BROOKSVILLE — Chart Hernando County's economic growth against communities nationwide with the healthiest economies over the last three decades, and Hernando far outstrips those performances.
But when it comes to wages, the county falters. In 1977, Hernando's average wage was 73 percent of the national average; in 2007, it had fallen below 60 percent.
That's why the county needs to attract higher paying jobs by retaining, recruiting and creating primary industries, economist William Fruth told county and business leaders during a special County Commission workshop on Thursday.
Having so few jobs at the higher end of wages and so many at the lower end in Hernando is "deplorable. That's third world nation stuff,'' he told commissioners as they met with members of Hernando Progress Inc., which sponsored Fruth's presentation.
Although construction had been the major contributor to the economy, Fruth said the source of most of the money moving through Hernando County today comes from retirees.
The nationwide percentage of people over 65 is 12.6 percent. In Florida, it is 17 percent, and in Hernando, it is 25.7 percent.
Fruth didn't push for what many have argued for locally: a return to a vibrant construction-based economy. He said that when the peak in building happened in 2005 and nearly 4,300 building permits were issued, the construction business was building far beyond the needs of the marketplace.
That has left the county with an inventory of available homes for years to come, and he anticipated construction would be "dead in the water'' for the next two or three years.
He also predicted that home values will decline for another year, tax revenues would continue to drop, and that nothing in the federal stimulus plans would be a significant benefit to Hernando County.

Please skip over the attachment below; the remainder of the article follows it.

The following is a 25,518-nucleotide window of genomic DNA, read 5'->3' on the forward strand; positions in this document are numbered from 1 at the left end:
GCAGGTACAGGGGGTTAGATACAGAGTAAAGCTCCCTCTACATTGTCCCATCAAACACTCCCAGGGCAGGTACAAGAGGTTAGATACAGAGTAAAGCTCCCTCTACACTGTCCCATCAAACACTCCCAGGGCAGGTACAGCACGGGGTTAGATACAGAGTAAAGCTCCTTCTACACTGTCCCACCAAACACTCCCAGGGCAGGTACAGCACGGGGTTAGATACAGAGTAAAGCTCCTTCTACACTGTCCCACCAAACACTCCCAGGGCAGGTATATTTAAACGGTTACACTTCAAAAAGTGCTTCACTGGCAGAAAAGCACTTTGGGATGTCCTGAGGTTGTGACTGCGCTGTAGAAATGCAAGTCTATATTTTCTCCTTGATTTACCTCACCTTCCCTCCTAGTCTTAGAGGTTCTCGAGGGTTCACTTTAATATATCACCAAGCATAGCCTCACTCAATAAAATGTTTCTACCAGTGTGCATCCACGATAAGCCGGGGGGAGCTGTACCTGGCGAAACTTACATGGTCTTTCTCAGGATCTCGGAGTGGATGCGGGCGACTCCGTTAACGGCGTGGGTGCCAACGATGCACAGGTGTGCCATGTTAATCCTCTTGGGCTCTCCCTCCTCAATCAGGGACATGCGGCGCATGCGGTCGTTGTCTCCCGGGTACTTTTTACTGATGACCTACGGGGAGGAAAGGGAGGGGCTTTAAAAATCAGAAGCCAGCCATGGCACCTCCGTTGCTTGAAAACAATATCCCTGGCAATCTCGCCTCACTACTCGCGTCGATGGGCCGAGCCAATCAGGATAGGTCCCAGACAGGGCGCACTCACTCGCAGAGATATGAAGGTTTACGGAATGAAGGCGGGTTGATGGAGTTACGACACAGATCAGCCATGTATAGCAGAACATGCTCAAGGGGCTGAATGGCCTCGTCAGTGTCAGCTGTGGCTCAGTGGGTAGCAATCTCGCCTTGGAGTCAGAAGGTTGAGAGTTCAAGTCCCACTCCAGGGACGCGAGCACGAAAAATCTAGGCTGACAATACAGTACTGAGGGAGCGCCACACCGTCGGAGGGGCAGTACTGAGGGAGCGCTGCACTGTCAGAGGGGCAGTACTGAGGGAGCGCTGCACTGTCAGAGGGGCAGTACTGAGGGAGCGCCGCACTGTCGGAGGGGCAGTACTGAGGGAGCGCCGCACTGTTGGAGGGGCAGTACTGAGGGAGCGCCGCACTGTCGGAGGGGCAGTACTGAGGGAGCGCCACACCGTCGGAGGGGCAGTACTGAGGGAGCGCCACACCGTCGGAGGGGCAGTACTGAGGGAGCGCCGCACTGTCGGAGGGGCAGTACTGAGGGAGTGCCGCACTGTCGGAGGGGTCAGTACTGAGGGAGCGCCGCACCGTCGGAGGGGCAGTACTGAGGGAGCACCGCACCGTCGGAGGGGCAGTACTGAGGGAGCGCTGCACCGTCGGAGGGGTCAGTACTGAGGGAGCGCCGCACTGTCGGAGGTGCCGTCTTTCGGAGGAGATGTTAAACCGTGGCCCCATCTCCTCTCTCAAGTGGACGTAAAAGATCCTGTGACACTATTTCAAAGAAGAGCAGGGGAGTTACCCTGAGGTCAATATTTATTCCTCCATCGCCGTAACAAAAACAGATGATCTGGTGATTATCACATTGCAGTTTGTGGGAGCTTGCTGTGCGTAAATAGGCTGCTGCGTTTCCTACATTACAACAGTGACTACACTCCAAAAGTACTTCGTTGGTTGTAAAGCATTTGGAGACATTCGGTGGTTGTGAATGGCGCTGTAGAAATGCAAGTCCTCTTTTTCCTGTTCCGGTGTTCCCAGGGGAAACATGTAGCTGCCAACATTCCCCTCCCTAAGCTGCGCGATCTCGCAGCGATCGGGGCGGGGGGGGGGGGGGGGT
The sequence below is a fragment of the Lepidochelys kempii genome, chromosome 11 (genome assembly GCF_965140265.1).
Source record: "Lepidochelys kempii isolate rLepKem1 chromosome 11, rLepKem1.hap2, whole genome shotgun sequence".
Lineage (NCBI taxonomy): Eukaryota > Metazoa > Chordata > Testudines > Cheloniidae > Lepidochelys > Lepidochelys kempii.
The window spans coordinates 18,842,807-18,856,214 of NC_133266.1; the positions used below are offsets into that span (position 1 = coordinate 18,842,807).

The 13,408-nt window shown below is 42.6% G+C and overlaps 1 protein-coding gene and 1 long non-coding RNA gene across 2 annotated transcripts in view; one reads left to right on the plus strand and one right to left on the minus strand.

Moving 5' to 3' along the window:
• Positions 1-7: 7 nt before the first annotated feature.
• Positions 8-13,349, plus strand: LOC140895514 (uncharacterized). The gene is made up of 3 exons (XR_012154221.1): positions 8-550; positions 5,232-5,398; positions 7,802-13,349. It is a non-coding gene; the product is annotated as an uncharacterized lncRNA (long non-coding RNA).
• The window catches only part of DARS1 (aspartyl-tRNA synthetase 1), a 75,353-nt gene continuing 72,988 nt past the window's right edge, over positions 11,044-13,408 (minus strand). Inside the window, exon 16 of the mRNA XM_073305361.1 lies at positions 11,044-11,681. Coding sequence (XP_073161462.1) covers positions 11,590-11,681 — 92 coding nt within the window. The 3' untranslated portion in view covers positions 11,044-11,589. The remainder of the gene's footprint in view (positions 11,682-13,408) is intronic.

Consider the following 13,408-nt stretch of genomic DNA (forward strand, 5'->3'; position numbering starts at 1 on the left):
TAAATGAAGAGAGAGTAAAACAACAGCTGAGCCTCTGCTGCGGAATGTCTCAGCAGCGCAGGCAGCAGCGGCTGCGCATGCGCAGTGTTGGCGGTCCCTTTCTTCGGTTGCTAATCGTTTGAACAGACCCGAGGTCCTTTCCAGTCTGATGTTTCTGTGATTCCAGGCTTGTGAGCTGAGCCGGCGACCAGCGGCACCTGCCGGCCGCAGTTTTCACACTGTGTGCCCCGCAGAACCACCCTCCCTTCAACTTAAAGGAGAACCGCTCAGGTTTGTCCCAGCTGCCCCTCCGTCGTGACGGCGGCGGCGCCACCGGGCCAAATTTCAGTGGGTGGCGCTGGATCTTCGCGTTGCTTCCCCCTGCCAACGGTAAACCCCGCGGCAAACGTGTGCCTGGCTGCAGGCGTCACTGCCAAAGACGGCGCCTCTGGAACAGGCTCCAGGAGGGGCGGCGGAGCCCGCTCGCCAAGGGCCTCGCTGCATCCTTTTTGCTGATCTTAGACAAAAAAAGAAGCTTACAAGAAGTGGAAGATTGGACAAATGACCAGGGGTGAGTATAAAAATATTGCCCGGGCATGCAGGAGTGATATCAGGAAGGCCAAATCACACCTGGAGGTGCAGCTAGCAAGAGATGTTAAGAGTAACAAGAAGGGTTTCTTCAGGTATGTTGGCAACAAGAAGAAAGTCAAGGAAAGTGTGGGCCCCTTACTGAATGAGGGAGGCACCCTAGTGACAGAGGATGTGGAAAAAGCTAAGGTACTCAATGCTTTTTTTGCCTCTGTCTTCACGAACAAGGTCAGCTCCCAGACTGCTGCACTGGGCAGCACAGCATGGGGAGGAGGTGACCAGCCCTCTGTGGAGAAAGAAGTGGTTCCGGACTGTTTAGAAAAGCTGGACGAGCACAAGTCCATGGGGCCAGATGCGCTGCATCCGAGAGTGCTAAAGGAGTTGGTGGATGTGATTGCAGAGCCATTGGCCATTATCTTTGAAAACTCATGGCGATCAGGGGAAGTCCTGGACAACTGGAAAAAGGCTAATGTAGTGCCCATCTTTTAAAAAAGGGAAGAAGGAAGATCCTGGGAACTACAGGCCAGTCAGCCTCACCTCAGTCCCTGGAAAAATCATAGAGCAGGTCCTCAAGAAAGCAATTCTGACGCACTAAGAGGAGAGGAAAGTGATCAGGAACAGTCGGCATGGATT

After some of the inventory of empty homes is gone and building begins to pick up again, Fruth said he believed that the county's growth would flatline for at least 10 years.
Luring primary industries and higher-paying jobs is the only way to turn that around, he said, and he offered a game plan.
Fruth suggested that the county study its workforce and be realistic about the available skills in the community. If workers are qualified for $35,000 a year jobs, the county might shoot for industries that would pay $45,000 if workers could get trained. Seeking companies with higher paying jobs would not be wise.
Marketing Hernando County's quality of life is also not a good idea because everyone says they have that. Instead, officials should market the county for qualities more tangible to businesses, such as the ease of getting permits or the availability of transportation.
Fruth said the county needed a package of economic incentives and large business-ready locations that have approvals necessary for a company to move right in.
County officials explained that they were well on their way in many of those areas, but Fruth said there was still much to be done.
Barbara Behrendt can be reached at firstname.lastname@example.org or (352) 848-1434.